Monday, April 19, 2010

Makers vs. Users

Making Monday

Sometimes, it's easier to define something in terms of what it is not. In the case of makers, they stand in opposition to users.

Where makers believe that, at some level, a thing has intrinsic worth and thus a right to exist apart from all other things, users believe that things have a right to exist only as a means to an end.

What does that mean?

Here's a simple example: many of the settlers of European descent coming into the western part of North America declared vast portions to be "wastelands" because they couldn't be used for agriculture.

Now, to be clear, in an absolute sense we are all users. At meal time, we generally don't concern ourselves about the rights of the animals and vegetables we consume to exist independently because they have become a means to the end of our own existence.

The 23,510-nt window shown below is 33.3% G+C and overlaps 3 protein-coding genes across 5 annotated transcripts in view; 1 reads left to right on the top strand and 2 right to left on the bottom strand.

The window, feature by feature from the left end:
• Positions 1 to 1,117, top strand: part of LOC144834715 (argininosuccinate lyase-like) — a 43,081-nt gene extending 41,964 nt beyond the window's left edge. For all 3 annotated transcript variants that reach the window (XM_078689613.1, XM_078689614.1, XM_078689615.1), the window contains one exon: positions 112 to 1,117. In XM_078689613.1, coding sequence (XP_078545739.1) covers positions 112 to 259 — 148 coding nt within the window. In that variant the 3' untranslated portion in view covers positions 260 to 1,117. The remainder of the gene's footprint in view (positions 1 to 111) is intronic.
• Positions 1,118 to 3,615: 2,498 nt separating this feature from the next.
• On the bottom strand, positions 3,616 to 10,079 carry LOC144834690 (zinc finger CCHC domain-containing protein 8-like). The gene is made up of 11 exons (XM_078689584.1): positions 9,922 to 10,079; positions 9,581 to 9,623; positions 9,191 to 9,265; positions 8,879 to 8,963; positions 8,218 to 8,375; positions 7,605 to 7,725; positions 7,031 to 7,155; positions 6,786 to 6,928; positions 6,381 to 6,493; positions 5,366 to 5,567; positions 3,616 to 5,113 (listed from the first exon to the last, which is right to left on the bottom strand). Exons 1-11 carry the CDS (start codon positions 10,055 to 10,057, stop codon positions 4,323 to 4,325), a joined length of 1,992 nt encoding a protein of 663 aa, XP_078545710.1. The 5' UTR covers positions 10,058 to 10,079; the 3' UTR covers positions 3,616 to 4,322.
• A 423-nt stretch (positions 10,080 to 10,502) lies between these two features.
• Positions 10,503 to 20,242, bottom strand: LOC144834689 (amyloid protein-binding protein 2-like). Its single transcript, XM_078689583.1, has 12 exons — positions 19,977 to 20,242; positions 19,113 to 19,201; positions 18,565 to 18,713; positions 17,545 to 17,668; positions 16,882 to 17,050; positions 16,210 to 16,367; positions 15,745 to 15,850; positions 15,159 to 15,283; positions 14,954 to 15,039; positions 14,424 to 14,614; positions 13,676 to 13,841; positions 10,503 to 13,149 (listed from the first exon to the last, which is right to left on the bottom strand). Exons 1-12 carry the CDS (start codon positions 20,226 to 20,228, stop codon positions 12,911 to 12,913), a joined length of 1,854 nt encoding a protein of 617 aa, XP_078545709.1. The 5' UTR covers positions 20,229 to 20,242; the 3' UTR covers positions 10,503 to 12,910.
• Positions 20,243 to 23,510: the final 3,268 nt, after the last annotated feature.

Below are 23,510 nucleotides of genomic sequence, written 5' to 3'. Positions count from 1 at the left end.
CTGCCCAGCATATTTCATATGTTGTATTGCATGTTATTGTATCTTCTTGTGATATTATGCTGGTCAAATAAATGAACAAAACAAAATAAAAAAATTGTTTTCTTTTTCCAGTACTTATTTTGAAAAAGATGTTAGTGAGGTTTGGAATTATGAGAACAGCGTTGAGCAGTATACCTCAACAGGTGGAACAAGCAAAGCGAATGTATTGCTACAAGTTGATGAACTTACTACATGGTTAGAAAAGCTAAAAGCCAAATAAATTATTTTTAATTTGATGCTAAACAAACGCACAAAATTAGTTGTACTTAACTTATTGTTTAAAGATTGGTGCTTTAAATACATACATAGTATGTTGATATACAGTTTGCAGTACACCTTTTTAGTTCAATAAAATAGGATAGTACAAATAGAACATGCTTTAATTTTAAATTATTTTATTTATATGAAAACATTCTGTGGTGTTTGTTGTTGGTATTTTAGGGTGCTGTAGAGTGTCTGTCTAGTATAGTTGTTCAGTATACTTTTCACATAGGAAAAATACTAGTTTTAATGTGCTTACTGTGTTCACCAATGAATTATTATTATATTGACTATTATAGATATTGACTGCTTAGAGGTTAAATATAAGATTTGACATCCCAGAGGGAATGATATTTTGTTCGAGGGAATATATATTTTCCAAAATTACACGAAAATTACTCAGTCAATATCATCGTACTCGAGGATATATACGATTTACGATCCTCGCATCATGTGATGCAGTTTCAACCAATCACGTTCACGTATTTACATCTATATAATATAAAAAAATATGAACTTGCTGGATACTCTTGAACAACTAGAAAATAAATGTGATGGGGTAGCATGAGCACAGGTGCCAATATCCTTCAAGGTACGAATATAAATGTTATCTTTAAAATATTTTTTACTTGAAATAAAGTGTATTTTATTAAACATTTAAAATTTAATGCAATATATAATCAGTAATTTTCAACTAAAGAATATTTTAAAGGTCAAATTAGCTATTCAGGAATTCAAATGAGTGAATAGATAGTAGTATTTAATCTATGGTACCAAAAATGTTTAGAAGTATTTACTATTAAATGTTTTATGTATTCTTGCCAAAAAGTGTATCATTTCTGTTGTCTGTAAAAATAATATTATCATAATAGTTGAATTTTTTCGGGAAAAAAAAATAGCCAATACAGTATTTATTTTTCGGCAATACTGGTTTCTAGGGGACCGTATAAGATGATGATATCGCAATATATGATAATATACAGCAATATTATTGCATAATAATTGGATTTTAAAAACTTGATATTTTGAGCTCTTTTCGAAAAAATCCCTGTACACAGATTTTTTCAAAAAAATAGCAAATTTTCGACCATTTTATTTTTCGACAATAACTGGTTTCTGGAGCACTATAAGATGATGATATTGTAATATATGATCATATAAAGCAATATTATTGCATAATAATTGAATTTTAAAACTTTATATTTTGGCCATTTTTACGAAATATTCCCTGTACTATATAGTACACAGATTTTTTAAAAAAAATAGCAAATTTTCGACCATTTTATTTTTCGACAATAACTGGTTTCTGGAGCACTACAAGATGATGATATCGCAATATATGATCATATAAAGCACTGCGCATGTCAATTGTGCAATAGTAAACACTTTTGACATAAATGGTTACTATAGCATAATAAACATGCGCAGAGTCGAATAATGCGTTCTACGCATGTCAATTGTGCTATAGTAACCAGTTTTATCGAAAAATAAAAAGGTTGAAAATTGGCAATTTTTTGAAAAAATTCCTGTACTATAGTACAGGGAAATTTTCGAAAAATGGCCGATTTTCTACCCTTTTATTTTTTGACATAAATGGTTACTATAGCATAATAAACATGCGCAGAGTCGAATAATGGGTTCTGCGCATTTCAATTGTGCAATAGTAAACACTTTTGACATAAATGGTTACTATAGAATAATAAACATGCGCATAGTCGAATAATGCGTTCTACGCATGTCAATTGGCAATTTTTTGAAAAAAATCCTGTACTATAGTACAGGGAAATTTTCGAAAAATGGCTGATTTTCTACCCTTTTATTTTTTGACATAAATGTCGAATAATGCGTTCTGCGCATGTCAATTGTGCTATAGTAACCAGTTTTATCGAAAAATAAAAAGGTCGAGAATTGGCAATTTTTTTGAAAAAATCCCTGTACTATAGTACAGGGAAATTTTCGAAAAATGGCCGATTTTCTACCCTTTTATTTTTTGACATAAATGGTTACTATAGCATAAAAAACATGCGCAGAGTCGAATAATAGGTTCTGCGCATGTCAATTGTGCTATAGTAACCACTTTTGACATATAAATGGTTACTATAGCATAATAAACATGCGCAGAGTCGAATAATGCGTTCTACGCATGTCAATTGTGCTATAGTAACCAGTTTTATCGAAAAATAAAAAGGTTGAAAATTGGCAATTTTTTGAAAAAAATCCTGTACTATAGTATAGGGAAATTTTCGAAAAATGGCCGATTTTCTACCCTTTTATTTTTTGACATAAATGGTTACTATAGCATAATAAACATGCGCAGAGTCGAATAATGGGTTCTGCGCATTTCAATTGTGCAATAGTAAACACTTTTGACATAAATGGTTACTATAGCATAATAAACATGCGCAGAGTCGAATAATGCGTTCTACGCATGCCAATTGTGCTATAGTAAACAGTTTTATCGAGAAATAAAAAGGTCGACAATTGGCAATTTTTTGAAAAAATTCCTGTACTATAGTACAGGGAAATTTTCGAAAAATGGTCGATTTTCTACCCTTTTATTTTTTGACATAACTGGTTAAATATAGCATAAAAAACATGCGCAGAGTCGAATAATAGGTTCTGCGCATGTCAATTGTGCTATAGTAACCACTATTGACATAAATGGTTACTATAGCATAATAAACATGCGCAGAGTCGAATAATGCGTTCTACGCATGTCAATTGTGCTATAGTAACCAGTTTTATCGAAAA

The difference I'm trying to get at is, at one level, a relative one, but at another it's deeply significant: for the users, nothing is sacred. The contrast is illustrated in the (perhaps apocryphal) story that the Indian hunter would apologize for killing the deer, thanking it for what he needed to feed his family while the buffalo hunters simply slaughtered the animals because they were a nuisance.

Users see the value in a thing as long as it serves their purposes.

Makers, like parents bringing a child into the world, look forward to the day when the thing they created takes on a life of its own.

 Image: Bill Longshaw /

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